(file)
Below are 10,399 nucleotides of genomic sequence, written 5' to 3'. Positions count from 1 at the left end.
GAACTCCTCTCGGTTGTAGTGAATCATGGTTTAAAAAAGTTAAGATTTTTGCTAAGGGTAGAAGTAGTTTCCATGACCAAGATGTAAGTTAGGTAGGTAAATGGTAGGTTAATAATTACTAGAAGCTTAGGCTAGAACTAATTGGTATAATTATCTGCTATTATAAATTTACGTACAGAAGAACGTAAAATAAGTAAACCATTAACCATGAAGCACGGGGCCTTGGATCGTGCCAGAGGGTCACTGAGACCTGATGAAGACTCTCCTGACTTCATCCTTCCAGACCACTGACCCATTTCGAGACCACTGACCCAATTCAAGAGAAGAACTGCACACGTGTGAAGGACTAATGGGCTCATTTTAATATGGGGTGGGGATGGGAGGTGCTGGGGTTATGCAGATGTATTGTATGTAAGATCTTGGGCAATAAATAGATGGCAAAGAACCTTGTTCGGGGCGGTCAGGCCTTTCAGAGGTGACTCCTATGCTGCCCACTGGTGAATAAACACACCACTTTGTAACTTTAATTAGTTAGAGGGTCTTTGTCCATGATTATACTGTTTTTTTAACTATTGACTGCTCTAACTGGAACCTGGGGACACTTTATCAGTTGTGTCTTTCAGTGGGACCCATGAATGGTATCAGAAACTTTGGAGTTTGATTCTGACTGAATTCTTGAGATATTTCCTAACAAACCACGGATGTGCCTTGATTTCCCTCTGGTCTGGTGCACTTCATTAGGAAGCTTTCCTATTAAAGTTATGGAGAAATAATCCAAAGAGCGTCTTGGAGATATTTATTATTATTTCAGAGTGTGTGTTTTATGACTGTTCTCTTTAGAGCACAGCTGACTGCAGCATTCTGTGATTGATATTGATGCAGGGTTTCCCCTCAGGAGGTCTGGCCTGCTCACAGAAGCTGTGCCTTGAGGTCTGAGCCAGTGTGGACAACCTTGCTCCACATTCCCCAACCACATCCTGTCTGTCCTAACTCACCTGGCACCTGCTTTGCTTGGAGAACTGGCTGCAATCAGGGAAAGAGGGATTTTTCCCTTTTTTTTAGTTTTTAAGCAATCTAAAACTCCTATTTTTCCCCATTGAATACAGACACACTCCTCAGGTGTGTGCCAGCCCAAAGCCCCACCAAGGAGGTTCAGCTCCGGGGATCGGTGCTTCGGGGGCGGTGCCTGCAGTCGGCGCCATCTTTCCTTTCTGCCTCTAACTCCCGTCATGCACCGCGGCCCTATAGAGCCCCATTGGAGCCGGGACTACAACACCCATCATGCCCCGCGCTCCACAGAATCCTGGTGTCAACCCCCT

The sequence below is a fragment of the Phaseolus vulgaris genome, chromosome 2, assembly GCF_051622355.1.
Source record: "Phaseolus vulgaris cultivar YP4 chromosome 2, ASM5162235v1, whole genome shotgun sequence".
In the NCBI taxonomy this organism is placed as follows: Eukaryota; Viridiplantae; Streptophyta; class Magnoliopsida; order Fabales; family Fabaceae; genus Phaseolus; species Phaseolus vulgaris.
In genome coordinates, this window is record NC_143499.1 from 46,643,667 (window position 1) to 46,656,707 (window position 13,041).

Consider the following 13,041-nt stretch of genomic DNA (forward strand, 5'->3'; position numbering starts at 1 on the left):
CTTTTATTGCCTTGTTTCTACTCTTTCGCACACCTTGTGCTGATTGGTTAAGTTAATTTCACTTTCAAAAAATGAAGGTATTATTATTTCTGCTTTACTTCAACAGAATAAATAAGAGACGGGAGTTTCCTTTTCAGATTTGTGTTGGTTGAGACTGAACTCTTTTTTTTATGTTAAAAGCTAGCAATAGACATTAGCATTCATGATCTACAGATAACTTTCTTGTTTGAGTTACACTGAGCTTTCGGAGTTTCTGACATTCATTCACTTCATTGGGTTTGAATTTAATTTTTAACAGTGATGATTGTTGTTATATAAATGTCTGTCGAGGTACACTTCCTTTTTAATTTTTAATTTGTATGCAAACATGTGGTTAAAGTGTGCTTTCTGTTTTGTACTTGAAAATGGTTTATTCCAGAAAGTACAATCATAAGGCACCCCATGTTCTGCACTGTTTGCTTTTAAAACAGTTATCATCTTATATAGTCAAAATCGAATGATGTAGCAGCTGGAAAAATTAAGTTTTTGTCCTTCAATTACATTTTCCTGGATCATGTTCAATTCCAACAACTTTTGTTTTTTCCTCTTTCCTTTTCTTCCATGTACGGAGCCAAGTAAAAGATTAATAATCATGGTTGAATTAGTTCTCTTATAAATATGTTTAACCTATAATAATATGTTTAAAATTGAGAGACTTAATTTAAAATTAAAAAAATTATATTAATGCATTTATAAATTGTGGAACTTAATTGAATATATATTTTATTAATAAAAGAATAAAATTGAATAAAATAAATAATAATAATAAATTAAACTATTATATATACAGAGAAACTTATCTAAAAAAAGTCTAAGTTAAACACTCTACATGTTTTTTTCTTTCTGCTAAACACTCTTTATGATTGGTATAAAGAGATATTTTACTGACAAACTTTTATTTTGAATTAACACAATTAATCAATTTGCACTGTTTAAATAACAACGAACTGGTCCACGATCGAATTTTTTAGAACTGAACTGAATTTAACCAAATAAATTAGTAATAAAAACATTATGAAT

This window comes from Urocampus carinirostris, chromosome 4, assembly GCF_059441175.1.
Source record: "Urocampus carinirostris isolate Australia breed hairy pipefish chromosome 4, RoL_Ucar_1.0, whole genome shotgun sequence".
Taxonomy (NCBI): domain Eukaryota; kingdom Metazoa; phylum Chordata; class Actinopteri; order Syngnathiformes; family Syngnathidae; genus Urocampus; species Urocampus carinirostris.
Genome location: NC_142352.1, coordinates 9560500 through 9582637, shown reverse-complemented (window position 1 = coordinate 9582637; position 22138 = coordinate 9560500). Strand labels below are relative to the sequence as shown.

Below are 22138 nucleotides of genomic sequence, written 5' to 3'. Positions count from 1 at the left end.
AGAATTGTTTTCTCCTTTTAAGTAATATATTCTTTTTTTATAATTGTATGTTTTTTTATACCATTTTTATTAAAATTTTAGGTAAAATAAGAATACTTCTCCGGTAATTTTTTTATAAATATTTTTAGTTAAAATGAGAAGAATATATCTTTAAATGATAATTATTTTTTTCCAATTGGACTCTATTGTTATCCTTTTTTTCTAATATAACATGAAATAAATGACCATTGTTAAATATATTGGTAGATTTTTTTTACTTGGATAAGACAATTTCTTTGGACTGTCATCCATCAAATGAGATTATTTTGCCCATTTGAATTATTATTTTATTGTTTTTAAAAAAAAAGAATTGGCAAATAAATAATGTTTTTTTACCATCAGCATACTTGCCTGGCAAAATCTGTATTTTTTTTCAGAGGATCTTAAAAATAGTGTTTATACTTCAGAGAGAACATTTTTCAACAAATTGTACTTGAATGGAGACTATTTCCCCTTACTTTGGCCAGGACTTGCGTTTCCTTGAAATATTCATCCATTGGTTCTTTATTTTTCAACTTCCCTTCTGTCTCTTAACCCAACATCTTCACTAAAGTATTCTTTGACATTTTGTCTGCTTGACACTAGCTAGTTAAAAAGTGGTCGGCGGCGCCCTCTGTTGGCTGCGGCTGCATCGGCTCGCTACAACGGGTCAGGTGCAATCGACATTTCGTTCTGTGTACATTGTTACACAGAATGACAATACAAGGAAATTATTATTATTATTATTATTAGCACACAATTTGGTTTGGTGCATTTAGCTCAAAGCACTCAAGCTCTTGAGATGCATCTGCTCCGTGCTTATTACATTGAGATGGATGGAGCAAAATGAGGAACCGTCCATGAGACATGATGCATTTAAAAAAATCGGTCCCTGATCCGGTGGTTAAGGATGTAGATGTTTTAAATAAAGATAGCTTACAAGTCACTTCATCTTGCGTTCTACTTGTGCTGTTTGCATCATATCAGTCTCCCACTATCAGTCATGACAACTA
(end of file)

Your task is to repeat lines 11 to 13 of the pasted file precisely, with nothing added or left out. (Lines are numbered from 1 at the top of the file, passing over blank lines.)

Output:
Taxonomy (NCBI): domain Eukaryota; kingdom Metazoa; phylum Chordata; class Actinopteri; order Syngnathiformes; family Syngnathidae; genus Urocampus; species Urocampus carinirostris.
Genome location: NC_142352.1, coordinates 9560500 through 9582637, shown reverse-complemented (window position 1 = coordinate 9582637; position 22138 = coordinate 9560500). Strand labels below are relative to the sequence as shown.

Below are 22138 nucleotides of genomic sequence, written 5' to 3'. Positions count from 1 at the left end.